A new GLO Discussion Paper on the Great Mexico-US migration finds that large families per se do not boost offspring out-migration. The likelihood of migrating is higher for sons and decreases sharply with birth order.
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GLO Discussion Paper No. 392, 2019
The Impact of Family Size and Sibling Structure on the Great Mexico-U.S. Migration – Download PDF
by Bratti, Massimiliano & Fiore, Simona & Mendola, Mariapia
GLO Fellows Massimiliano Bratti & Mariapia Mendola and GLO Affiliate Simona Fiore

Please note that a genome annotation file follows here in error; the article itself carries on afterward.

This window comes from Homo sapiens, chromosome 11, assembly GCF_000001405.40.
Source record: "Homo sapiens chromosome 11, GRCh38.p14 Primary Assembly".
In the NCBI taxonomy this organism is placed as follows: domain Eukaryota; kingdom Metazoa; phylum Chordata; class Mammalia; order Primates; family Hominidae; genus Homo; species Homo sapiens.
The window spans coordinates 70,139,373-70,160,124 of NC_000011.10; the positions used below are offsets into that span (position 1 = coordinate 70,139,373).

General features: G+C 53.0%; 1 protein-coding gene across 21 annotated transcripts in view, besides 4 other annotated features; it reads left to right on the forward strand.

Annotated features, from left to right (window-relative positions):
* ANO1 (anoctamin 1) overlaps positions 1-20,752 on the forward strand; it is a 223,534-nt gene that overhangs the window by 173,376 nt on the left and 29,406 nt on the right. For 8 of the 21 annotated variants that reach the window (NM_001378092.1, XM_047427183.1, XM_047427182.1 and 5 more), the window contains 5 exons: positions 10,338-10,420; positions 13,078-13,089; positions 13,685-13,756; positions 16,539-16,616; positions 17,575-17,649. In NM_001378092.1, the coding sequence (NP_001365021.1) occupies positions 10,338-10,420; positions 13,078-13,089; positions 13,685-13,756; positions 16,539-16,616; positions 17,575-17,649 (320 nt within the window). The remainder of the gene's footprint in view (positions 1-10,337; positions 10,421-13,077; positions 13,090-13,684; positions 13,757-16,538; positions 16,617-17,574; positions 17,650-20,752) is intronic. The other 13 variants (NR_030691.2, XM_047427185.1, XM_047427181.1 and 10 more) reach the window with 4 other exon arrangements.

Author Abstract: We investigate how fertility and demographic factors affect migration at the household level by assessing the causal effects of sibship size and structure on offspring’s international migration. We use a rich demographic survey on the population of Mexico and exploit presumably exogenous variation in family size induced by biological fertility and infertility shocks. We further exploit cross-sibling differences to identify birth order, sibling-sex, and sibling-age composition effects on migration. We find that large families per se do not boost offspring out-migration. Yet, the likelihood of migrating is not equally distributed within a household, but is higher for sons and decreases sharply with birth order. The female migration disadvantage also varies with sibling composition by age and gender.
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